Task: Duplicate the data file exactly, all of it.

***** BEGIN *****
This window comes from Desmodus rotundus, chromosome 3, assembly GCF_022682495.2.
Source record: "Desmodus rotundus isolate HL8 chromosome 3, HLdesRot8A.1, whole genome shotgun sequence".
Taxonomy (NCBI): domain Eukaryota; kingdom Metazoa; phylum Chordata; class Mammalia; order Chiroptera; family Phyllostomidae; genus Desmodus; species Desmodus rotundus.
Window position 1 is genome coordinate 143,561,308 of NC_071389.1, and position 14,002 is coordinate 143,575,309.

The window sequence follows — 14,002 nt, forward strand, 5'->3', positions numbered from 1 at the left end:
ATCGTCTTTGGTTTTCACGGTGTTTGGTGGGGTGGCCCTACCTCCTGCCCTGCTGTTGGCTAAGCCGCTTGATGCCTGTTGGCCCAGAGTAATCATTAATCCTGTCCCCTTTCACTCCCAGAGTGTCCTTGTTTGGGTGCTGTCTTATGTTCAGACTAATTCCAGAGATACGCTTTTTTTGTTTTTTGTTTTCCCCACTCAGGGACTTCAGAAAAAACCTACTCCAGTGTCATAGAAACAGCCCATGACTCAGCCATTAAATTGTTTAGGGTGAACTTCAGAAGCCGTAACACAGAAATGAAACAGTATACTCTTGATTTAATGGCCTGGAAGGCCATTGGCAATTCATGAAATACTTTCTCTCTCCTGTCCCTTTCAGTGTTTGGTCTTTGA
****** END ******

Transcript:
This window comes from Desmodus rotundus, chromosome 3, assembly GCF_022682495.2.
Source record: "Desmodus rotundus isolate HL8 chromosome 3, HLdesRot8A.1, whole genome shotgun sequence".
Taxonomy (NCBI): domain Eukaryota; kingdom Metazoa; phylum Chordata; class Mammalia; order Chiroptera; family Phyllostomidae; genus Desmodus; species Desmodus rotundus.
Window position 1 is genome coordinate 143,561,308 of NC_071389.1, and position 14,002 is coordinate 143,575,309.

The window sequence follows — 14,002 nt, forward strand, 5'->3', positions numbered from 1 at the left end:
ATCGTCTTTGGTTTTCACGGTGTTTGGTGGGGTGGCCCTACCTCCTGCCCTGCTGTTGGCTAAGCCGCTTGATGCCTGTTGGCCCAGAGTAATCATTAATCCTGTCCCCTTTCACTCCCAGAGTGTCCTTGTTTGGGTGCTGTCTTATGTTCAGACTAATTCCAGAGATACGCTTTTTTTGTTTTTTGTTTTCCCCACTCAGGGACTTCAGAAAAAACCTACTCCAGTGTCATAGAAACAGCCCATGACTCAGCCATTAAATTGTTTAGGGTGAACTTCAGAAGCCGTAACACAGAAATGAAACAGTATACTCTTGATTTAATGGCCTGGAAGGCCATTGGCAATTCATGAAATACTTTCTCTCTCCTGTCCCTTTCAGTGTTTGGTCTTTGA